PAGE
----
Guide Should Remove Some Fear Of Aims


Arizona students got some more help on their march toward a high school diploma this week with the State Department of Education's release of its student guide for the AIMS test.

The guide should go a long way -- 40 pages worth, in fact -- in helping to prepare youngsters for the test, which, beginning with the class of 2002, they must pass in order to graduate. The families of high school freshmen and sophomores will begin receiving the booklet over the next few weeks.

The guide should also be enlightening to parents. It provides a thorough rundown on what students should expect when they take the test, what concepts they're expected to know, and even includes tips on how to take it. Included are sample questions that both parents and students should try to answer.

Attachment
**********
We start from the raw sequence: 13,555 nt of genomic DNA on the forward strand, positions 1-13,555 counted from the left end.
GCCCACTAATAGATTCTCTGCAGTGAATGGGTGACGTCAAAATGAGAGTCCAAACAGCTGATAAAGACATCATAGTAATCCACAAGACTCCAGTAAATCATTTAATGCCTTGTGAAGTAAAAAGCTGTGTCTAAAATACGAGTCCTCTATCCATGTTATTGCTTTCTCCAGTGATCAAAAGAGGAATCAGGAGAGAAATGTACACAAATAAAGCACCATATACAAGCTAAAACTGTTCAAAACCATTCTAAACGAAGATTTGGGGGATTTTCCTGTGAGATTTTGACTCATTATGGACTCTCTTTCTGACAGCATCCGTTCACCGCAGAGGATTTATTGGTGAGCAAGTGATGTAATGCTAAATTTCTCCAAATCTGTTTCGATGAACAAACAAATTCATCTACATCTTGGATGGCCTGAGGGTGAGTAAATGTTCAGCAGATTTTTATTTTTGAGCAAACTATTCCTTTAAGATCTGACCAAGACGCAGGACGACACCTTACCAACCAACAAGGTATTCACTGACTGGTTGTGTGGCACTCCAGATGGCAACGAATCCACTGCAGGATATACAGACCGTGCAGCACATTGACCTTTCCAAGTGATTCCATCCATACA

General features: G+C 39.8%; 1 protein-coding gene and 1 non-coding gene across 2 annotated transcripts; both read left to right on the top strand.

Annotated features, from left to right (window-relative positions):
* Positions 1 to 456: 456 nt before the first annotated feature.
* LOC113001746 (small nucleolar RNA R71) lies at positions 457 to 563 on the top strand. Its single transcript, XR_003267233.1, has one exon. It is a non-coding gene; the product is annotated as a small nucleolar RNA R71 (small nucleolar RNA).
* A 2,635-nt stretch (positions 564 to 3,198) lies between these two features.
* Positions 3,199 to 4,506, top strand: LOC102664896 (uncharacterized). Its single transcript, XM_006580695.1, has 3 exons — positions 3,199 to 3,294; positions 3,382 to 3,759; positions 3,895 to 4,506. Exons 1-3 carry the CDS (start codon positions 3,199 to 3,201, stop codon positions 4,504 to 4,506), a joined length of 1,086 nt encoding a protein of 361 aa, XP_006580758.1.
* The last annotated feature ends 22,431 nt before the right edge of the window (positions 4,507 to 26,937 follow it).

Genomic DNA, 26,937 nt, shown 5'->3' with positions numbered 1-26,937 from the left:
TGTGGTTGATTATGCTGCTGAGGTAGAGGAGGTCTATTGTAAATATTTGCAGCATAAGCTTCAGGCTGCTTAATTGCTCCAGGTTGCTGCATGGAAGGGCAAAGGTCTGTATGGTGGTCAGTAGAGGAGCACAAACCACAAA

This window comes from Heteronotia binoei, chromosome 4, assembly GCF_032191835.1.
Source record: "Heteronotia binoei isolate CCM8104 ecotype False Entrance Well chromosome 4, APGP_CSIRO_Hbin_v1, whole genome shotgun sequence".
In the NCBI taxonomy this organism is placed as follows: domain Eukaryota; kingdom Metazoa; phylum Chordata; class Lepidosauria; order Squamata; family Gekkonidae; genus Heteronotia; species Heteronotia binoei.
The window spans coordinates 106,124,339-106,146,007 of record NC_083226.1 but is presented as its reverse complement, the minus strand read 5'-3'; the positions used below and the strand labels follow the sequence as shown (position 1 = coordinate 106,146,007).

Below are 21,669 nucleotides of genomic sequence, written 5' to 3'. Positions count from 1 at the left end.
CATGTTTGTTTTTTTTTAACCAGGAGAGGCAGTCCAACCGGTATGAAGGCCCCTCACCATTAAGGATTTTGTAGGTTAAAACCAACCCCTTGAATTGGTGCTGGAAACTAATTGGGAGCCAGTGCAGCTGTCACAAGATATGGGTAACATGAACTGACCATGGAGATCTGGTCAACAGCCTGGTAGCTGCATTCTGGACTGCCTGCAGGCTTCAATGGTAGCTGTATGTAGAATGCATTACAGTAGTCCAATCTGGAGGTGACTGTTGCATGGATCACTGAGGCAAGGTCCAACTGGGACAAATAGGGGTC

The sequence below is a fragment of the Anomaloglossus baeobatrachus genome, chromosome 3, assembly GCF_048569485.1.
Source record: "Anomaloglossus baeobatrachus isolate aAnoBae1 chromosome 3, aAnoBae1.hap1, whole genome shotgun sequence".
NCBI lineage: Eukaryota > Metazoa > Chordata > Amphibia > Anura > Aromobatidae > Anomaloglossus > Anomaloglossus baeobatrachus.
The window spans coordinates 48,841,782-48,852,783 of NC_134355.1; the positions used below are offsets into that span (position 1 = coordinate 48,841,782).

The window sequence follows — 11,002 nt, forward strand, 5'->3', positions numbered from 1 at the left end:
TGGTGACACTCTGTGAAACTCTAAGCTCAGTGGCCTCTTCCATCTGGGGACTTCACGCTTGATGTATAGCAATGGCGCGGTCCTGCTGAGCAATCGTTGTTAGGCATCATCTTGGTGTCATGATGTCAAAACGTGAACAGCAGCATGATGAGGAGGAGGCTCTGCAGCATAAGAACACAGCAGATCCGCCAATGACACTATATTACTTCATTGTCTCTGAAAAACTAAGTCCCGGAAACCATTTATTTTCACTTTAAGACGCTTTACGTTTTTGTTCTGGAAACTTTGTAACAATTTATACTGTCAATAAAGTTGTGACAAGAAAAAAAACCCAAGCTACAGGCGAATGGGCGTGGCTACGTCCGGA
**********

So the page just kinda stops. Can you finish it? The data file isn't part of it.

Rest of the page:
There should be no surprises when AIMS test time comes.

The Arizona Department of Education, and State Superintendent of Education Lisa Graham Keegan in particular, have been criticized for pushing the AIMS test as the way to ensure that students graduate knowing what they need to know. Officials are asking too much of our young people, the critics claim.

But we reaffirm that clear academic standards and a way to measure students' skills are sound strategies that will help our youngsters become capable adults. A high school diploma does not necessarily mean that right now. That will become clear when AIMS is instituted.

Page one of the AIMS student guide provides a list of actions students can take to prepare for the test. It includes attending school regularly, reading the state's academic standards booklet, selecting classes wisely, scheduling time for homework and studying, and participating in class.

That doesn't seem like too much to ask.

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